January 25, 2011
FOOD FOR THOUGHT: WHAT CONSTITUTES AN EDUCATION IN LAW? IS LAW A LEARNED OR LITERARY PROFESSION, OR MERELY A PRACTICAL VOCATION?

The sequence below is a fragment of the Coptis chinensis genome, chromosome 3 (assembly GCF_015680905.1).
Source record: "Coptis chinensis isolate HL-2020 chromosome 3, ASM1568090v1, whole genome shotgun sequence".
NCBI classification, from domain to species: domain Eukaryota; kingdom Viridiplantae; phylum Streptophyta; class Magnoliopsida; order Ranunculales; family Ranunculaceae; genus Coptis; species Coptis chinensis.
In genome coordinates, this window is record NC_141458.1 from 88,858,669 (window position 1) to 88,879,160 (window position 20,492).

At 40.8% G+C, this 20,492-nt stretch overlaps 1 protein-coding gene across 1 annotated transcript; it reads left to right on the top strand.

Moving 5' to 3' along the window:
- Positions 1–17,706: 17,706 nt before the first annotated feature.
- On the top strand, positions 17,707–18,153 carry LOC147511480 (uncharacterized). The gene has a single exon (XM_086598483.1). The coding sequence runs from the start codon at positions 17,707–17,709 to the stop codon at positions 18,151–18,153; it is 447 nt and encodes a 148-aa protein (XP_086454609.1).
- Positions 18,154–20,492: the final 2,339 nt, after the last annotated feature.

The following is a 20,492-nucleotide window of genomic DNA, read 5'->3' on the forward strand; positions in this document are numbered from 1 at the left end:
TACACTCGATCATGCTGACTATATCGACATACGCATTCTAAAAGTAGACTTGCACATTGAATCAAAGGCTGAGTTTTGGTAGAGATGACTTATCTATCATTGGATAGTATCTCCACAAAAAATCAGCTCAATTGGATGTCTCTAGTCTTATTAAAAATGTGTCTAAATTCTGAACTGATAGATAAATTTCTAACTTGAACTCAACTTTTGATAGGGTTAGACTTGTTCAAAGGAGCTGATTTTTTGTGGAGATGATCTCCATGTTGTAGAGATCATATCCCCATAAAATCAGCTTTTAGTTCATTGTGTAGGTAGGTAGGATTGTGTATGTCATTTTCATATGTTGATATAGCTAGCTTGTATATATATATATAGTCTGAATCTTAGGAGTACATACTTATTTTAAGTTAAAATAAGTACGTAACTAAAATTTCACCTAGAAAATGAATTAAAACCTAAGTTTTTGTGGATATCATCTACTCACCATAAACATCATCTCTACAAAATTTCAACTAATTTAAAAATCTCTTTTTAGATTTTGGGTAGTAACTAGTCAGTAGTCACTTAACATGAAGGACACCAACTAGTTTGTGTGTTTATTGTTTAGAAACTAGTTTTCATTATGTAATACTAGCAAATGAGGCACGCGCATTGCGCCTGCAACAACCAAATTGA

Gilman M. Ostander, Republic of Letters: The American Intellectual Community, 1775-1865 (Madison, Wisconsin: Madison House, 1999) ("William Blackstone's gracefully written Commentaries became available to American law students in the 1770s; they remained the basic text, especially for self-taught lawyers, down to the Civil War. Blackstone himself was neither a distinguished moral philosopher nor a learned legal scholar, and his Commentaries were flawed by inconsistencies, distortions, and omissions. Blackstone considered English law to be a type of natural law, like the law of gravity, and the Commentaries comprised an undeviating rationalization for the existing order of things. At the same time Blackstone presented a comprehensive account of the law, and of substantive principles underlying the law, and the Commentaries remained the only such account available. 'Jefferson recalled that when was a law student, Coke Littleton was the universal elementary book of law students and a sounder Whig never wrote nor profounder learning in the orthodox doctrines of British liberties. Our lawyers were then all Whigs. But when his black letter text and uncouth, but cunning learning got out of fashion, and the honeyed Mansfieldism of Blackstone became the student's horn book, from that moment, that profession (the nursery of our Congress) began to slide into Toryism.' James Kent, the deeply conservative authority on American jurisprudence, implicitly confirmed Jefferson when he averred that he owed his reputation to one book: Blackstone's Commentaries had been his only text when studying law during the Revolutionary War, but that one text he mastered. Later Kent was put through a full course of readings, including substantial assignments in history, as became customary for law students in the early national period. John Quincy Adams, studying under Theophilus Parsons, read Coke, Blackstone, and other law texts but also Robertson's History of Charles V. Gibbon's Decline and Fall of the Roman Empire, and Hume's History of England. John Randolph, reading law with Edmund Randolph, began with Hume's A Treatise of Human Nature and after he returning the book, he received Shakespeare, to read, then the Scot James Beattie's An Essay on the Nature of Immutability of Truth, Lord Kame's Elements of Criticism and Gillie's History of Greece. Of this course John Randolph exclaimed, 'What an admirable system of study!' The proper study of law had become philosophy, history, and literature." Id. at 102-103. "The conception of the law as the general repository of civilized experience achieved its most authoritative written expression in the commentaries of Story and Kent, and even Story conceded that 'the technical doctrines of jurisprudence . . . must have a tendency to dull that enthusiasm, . . . to obscure those finer forms of though, which give to literature its lovelier, I may say, its inexpressible graces.' By the mid-nineteenth century, with the accumulation of law reports and the increasing division of law into specialized fields, the view of law as a repository of general historical and literary wisdom lost credibility with the legal profession. A writer in the United States Monthly Magazine in 1850 complained that lawyers were no longer sought to attain 'a comprehension of the great principles,the wide, extending analogies, which are everywhere pervading and everywhere giving a reason and consistency to the law.' Others were beginning to affirm that the law was neither a particularly learned nor literary profession but rather a practical vocation." Id. at 104. If legal education is limited to practical vocational training, then the measurement of success--both for the law schools and their students-- will consist solely of whether graduates of those law schools are gainfully employed in the vocation of lawyering. Whether those law schools provide for rich intellectual experiences for their students, whether those law schools broaden the students' intellectual, political, moral, philosophical, literary, etc., perspectives, or whether those law schools produces learned, cosmopolitan citizens, will be deemed irrelevant. It is rather sad to watch the American legal profession steady drift to sidelines of intellectual life in America. Yet, the intellectual class has always been a small community in America. "[Walt] Whitman sought to reach that anonymous serious-minded book-reading and book-buying public that existed throughout the nation, influencing literary culture by what it chose to support through it purchases in the literary line. This class of reading men and women has always constituted no more than a small fraction of the American public, judging by the sales of scholarly and literary books and magazines from the eighteenth century through the twentieth. Republic of Letters is an account of this 'literary class of the United States'--the serious readers and especially writers--from Independence to the Civil War." Id. at xiv. Law students, as do all students, are ultimately responsible for their education because, after all, an education is achieved in the stolen moments of a hectic life, in the wee hours of the night, in the space between the weekend chores and rest, in the moments of solitude, where the students choose between the easy road and the challenging road, between the good enough road and the better road, between the well travelled road and the road less travelled, and between intellectual compromise and intellectual honesty. Neither an education nor an intellectual life is a guarantee of happiness. Moreover, I would suggest that a true education would render most people unfit for happiness. Why? Because they would see more of the underside and unpleasant side of the human condition; because they would constantly wonder how this world could possible be the best of possible worlds; because they would know that they deserve neither most of the bad things nor the good things that happen to them in this life--that it all is lottery. Still, there is truth in this proposition: it is better to be Socrates dissatisfied, then a pig satisfied. So, get a quality education, and know how the world really work, even though it renders you miserable unless you are able to adopt stoicism as one's life philosophy.).